Three Giants of Pathology in the Province of the British Columbia

Written by: Dr. Arun Garg, PhD, MD
Drs. Don Rix, Dave Hardwick and Cam Coady
As I celebrate my 50 years of association with Lab Medicine in the province; some reflections set in. Three major organisations have been part of this journey: University of BC Pathology and Laboratory Medicine; BC Medical Association (now Doctors of BC); and Royal Columbian Hospital Lab (now Fraser Health Lab Medicine and Pathology). I have had the privilege of being mentored by three giants of pathology: Drs. Cam Coady, Don Rix and David Hardwick. Each of them played a significant role in my career, and I am the proud recipient of three medals named after each of them.

These three individuals played a major role in building the practice of laboratory medicine over the last 70 years and have contributed to the very unique system in the province. They taught me the ways in which laboratory medicine is an integral part of the practice of medicine. One constant message from the work of these three pioneers is that pathology cannot be practiced in isolation – it must be a mainstream part of medicine.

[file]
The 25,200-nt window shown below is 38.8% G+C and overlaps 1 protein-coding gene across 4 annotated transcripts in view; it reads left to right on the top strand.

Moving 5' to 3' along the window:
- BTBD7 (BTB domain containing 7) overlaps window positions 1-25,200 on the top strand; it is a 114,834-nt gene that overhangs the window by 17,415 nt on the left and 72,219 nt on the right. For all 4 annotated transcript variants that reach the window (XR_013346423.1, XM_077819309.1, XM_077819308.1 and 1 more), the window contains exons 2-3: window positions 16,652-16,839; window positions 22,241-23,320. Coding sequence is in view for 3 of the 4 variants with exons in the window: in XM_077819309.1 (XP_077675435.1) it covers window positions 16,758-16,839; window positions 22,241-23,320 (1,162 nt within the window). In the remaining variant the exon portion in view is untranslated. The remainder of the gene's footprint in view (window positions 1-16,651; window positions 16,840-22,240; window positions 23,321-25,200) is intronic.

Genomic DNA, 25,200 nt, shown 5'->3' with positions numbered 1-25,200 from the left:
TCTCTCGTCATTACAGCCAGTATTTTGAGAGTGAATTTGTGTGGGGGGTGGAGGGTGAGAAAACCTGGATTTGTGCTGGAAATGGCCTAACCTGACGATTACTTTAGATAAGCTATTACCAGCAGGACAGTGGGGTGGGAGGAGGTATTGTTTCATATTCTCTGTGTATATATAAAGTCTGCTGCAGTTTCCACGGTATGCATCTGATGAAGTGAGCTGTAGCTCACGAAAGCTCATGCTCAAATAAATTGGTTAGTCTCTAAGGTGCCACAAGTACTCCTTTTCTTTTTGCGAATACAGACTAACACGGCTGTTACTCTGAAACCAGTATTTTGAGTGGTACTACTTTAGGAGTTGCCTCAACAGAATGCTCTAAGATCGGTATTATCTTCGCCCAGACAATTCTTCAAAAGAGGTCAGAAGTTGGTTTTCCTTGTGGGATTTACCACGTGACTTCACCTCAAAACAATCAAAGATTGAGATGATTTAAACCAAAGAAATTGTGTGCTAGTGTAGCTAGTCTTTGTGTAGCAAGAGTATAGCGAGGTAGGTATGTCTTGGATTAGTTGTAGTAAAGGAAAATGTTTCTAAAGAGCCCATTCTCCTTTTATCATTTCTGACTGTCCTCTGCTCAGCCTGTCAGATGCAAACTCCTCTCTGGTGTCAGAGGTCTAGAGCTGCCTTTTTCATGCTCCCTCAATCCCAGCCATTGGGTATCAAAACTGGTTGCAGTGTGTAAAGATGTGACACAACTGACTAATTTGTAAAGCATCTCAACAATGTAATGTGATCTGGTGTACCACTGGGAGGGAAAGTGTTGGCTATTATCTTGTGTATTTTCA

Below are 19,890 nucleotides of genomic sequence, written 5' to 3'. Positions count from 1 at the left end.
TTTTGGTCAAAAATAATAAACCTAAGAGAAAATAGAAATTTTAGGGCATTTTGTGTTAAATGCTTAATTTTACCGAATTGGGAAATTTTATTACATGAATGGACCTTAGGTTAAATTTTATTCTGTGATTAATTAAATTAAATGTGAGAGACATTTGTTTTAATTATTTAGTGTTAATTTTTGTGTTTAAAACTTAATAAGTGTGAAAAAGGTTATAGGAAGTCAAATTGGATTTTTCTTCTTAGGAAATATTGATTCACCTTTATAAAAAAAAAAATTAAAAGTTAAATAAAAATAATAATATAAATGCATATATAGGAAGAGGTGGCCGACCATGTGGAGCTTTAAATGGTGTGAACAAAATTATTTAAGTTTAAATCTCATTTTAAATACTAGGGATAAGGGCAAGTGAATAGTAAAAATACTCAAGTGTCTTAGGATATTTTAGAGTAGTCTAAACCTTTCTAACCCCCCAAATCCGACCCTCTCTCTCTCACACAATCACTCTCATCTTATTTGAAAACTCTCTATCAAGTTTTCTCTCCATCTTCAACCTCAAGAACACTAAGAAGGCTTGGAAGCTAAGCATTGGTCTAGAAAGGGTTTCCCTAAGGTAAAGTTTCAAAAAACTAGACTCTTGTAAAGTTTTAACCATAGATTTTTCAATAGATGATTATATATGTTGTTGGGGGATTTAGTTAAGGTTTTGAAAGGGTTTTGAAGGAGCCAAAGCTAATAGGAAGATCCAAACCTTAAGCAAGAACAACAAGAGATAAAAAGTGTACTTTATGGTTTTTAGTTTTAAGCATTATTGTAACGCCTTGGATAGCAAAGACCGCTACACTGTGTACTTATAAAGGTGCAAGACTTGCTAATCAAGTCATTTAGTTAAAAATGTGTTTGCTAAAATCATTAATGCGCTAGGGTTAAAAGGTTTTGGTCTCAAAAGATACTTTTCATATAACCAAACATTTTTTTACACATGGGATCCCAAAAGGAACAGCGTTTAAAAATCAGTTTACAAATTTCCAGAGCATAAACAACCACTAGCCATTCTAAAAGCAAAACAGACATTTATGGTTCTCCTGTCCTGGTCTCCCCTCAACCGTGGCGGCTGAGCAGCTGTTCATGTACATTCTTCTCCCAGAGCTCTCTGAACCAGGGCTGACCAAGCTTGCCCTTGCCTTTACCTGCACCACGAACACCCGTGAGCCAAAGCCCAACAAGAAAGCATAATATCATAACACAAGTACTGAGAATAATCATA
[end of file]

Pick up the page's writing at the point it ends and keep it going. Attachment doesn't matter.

No doubt, with time the medium will change, but the foundations of medicine will not.

Pathology is an integral part of the curriculum in the study of medicine. I still remember the small group sessions and examinations of gross specimens and slides. Those foundations are paramount in the practice in medicine and that was a key contribution of the UBC Pathology department and Dr. Hardwick. No doubt, with time the medium will change, but the foundations of medicine will not. All three of my mentors championed this value of adaptability, while believing in the importance of establishing firm foundations. The practice of pathology and laboratory medicine has benefited immensely from this contribution.

Dr. Arun Garg (centre) - receiving Dr. Don Rix Award for Physician Leadership , with Dr. Mark Schonfeld (left), CEO of BCMA, and Laura Rix (right), daughter of the late Dr. Don Rix, at the BCMA Annual Meeting - 2011